The key figure in integrating the American League and bringing a World Series championship to Cleveland in 1948 was Bill Veeck. Epplin zeroes in on the essence of who Bill Veeck was – his optimism, ingenuity, and ability to convince others of his viewpoints. Ever since I read Ed Linn’s VEECK AS IN WRECK as a boy I have been fascinated by Veeck and his ability to transform baseball franchises be it in Milwaukee, Cleveland, or Chicago. In effect through his desire to sign negro ball players, his promotional creativity, and his willingness to sacrifice his personal life and health Veeck became a sort of “mad scientist” conjuring up new ideas in his baseball laboratory on a regular basis. As Epplin develops his narrative it is interesting as he notes that following World War II part of the reason Veeck signed Paige at the age of forty four was due to the decline of Bob Feller as a pitcher.
It was Feller who epitomizes baseball during the era he played. He was baseball’s dominant pitcher in the late 1930s until World War II. Feller was a selfish individual who had difficulty accepting the lost wages because of his four year service in the military. After the war he was hell bent on recouping the money and incorporated himself as RO-FEL Inc. The barnstorming was the key, but his star status meant he had to pitch almost every day, make all arrangements and his commitment to earning as much money as possible and confronting baseball’s hierarchy meant he shortened his career as there are only so many pitches in a person’s arm during the pre-Tommy John surgery era. Feller’s decline and views on race, and his selfishness as viewed by other players detract from his overall reputation as a baseball great. As Epplin correctly points out, “Feller’s swoon, in a sense, facilitated Paige’s rise.”
Epplin follows Veeck’s quest to buy the Indians in 1946 in detail. He delves into the roadblocks he faced, his interaction with fans and his promotional ability, and finally deciding to sign Paige and integrate the team with the signing of Larry Doby who after a poor start became one of the dominant sluggers in baseball at that time. Epplin makes the important point that Robinson’s almost immediate success with the Brooklyn Dodgers in 1947 was due to this preparation in the minor leagues for what he was to expect once he stepped on the field as a Dodger. Secondly, Robinson was used to the publicity surrounding his athletic prowess at UCLA, his maturity from serving in the US Army during the war, and the strategy employed by Branch Rickey. On the other hand, Doby, only twenty three, was forced to change positions, had no seasoning in the minors, and was a quiet introverted type who had never been exposed to the type of racism he would confront once Veeck signed him to a contract. Interestingly, according to Epplin, Veeck developed a wonderful relationship with Doby, but Paige and Doby always seemed to be at loggerheads.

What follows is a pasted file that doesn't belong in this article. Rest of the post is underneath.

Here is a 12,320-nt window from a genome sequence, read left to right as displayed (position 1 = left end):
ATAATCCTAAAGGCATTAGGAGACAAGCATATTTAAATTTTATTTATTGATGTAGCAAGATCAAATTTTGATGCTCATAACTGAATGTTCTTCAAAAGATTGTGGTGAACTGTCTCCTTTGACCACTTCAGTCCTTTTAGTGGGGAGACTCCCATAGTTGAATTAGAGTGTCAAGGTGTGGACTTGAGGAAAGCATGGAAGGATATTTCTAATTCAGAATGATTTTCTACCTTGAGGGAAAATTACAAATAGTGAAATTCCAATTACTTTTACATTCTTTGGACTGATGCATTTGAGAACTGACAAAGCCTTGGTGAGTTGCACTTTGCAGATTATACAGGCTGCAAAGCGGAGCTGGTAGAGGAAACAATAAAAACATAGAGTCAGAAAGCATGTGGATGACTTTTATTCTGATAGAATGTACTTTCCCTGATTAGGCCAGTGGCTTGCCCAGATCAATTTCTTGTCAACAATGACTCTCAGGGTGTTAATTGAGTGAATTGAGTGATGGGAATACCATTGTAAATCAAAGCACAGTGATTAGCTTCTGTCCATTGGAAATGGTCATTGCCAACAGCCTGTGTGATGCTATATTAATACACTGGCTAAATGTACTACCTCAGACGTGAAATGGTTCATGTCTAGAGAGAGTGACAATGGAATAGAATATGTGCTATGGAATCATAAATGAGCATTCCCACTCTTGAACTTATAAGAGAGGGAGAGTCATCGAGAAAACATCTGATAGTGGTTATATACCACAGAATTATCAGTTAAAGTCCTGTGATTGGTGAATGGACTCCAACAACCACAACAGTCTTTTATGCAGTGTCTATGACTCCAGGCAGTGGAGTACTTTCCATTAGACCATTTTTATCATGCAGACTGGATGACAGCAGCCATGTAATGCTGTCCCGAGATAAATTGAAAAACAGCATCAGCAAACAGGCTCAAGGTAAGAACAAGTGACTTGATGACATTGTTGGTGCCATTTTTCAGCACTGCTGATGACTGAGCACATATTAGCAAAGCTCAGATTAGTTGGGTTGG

The book will take the reader through the 1948 season and Cleveland’s ultimate victory in the World Series. Epplin does bring his focus on others aside from his four major characters to reinforce his views, but it is the role of Feller, Paige, Veeck, and Doby and his focus on the Negro Leagues that allows him to develop a narrative that is both interesting and timely as we confront the same type of covert and overt racism today. It is clear that if Veeck had not signed Doby and Paige the Cleveland Indians quest for a pennant and World Series championship would have come up short in 1948.
Overall, Epplin has written a fine baseball history of the Cleveland Indians and their quest for a World Series in 1948. However, apart from some interesting ”nuggets” that the author has uncovered, much of what he explores has been presented by other baseball historians which he acknowledges. Despite this minor flaw Epplin writes well and he has produced an interesting read that should satisfy baseball fans of every generations.